The findings come from data in the ongoing, 10-year longitudinal Adolescent Brain Cognitive Development (ABCD) study. Researchers from Children's Hospital Los Angeles and the University of Southern California (USC) found that children most affected by lead exposure came from lower-income families. MRI scans showed that these kids exhibited less cortical volume, smaller cortical surface areas, and lower cognitive test scores than children from high-income families whose children also were exposed to lead.
"It is important to note that causality cannot be inferred because of the cross-sectional, observational nature of the ABCD study's baseline data and because we do not currently have direct data on participants' lead exposure levels," wrote the authors, led by Elizabeth Sewell, PhD, a professor of pediatrics at USC. "However, our results suggest that U.S. children from low-income families might be more vulnerable to environmental insults associated with high risks of lead exposure."
It is well-known that socioeconomic factors such as family income can have a positive influence on brain development and cognitive functioning. Total brain volume also is associated with intelligence. Consequently, children from higher-income families tend to have significantly larger volumes of gray matter than children from lower-income households. Previous studies, however, have not taken into account to what degree children from different levels of affluence are subjected to lead.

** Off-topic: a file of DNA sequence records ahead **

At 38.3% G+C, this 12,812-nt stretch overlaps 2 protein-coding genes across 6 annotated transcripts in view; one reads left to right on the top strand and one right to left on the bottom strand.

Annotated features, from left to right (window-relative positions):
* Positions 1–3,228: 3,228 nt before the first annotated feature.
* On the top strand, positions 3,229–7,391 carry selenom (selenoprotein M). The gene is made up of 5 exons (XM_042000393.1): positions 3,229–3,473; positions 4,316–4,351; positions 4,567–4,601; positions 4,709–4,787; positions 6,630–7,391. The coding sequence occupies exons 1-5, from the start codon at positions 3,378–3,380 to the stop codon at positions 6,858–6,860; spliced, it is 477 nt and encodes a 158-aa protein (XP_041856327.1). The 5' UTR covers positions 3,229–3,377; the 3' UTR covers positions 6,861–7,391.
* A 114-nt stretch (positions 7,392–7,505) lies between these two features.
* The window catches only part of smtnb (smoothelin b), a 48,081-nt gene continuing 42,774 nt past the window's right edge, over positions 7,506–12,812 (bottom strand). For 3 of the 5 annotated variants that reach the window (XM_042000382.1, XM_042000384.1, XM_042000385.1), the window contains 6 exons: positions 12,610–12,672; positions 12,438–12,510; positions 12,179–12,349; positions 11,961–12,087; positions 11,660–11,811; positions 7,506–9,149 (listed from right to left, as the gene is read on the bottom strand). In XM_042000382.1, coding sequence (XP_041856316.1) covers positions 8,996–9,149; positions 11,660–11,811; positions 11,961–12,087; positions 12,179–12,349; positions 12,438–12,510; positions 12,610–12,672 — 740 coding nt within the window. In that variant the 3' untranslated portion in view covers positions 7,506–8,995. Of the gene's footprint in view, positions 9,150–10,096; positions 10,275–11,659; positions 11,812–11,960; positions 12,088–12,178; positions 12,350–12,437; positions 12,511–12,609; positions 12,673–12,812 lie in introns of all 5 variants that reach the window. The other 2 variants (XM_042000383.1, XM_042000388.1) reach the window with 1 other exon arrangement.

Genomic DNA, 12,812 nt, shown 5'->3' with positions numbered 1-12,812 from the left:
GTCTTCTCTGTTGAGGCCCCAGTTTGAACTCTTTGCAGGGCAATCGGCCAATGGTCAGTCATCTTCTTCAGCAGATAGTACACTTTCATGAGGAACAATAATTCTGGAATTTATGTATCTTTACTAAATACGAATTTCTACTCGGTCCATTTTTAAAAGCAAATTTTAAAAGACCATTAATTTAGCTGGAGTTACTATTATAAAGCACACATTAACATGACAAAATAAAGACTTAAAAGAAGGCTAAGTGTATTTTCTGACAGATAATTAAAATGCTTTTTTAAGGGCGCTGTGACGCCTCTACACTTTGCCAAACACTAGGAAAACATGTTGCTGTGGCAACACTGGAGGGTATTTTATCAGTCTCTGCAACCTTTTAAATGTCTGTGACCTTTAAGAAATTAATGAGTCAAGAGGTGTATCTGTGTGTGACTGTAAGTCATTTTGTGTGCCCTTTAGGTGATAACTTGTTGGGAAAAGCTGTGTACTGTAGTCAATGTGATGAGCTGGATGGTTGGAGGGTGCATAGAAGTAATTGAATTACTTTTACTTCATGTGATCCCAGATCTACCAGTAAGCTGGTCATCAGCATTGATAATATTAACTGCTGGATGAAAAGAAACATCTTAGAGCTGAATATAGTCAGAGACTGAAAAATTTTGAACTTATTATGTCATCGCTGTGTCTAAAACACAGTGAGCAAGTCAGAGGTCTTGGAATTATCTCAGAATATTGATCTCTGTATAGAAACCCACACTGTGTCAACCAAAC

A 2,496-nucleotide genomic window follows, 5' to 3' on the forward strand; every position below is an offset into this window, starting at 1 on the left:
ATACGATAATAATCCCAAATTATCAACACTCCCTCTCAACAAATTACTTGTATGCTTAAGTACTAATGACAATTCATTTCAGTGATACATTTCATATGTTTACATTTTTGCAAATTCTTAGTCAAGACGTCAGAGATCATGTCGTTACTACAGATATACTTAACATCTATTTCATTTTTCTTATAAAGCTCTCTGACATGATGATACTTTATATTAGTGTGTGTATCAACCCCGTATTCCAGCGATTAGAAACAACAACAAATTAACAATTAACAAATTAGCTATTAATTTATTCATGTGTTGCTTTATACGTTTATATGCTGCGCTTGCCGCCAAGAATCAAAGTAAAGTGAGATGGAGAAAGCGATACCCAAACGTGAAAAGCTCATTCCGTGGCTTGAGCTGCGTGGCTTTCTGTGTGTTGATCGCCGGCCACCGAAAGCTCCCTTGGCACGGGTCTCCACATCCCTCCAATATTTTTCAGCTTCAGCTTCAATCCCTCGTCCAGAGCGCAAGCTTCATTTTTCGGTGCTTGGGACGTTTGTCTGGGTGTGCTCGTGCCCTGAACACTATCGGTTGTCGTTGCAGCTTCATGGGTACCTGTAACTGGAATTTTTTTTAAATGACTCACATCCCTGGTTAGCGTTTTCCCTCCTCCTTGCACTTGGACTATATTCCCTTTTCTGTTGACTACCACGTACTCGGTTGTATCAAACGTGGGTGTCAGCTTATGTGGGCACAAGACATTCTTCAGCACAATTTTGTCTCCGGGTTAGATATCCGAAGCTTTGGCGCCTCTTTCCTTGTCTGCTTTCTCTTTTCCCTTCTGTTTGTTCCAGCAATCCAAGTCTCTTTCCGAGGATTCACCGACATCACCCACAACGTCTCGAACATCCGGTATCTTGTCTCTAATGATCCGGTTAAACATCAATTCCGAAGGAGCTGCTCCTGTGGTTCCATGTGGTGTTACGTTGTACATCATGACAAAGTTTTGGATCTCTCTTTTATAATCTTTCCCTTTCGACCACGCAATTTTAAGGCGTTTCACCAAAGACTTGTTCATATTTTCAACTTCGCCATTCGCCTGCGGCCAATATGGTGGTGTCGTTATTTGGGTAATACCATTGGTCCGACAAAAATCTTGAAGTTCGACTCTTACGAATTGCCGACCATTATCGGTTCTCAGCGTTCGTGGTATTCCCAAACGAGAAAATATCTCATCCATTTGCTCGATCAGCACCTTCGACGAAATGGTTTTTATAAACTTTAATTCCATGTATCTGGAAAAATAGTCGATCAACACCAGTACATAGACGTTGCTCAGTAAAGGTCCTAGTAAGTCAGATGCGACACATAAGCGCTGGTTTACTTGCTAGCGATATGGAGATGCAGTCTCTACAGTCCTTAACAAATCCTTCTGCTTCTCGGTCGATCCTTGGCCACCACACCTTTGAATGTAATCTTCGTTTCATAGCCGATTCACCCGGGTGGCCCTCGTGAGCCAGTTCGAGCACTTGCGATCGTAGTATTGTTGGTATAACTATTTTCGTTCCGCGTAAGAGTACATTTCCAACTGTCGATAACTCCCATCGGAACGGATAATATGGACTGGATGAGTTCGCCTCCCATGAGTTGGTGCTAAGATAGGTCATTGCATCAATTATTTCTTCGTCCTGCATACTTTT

"Thus, the neurotoxic effects of lead exposure may be exacerbated in low-income children, who may have less access to environmental enrichment," Sewell and colleagues added.
To further investigate the issue, the researchers analyzed 9,712 children in the ABCD study. Of that cohort, 5,745 (60%) children lived in areas classified by the researchers as at intermediate-risk (33%) for lead exposure, while another 2,657 children (27%) resided in high-risk areas. The children underwent structural MRI scans, which included T1- and T2-weighted imaging sequences for the purpose of the study.
Sewell and colleagues found that among children with the highest risk level of lead exposure (lead risk = 10), children from low-income families achieved 12.2% lower total cognitive test scores, had 9.6% smaller cortical volumes, and had 8.2% smaller cortical surface area than the children from high-income families who also were living in the highest-risk neighborhoods.
The differences between the two income groups lessened as their respective levels of lead exposure decreased. For example, at a lead risk level of 1, the difference in cognitive scores was only 4.2%, the difference in cortical volume was 2.9%, and the difference cortical surface area was narrowed to 2.3%.
Brain MR image shows that the cortex is adversely affected by the high risk of lead exposure in children from lower-income families. Images courtesy of Marshal et al and Children's Hospital Los Angeles.
"What we're seeing here is that there are more pronounced relationships between brain structure and cognition when individuals are exposed to challenges like low income or risk of lead exposure," noted lead study author Andrew Marshall, PhD, a postdoctoral research fellow at USC, in a statement.
The authors recommended additional studies to determine the precise cause for these differences to determine if lead exposure itself or other factors associated with living in a high lead-risk environment contribute to the results.
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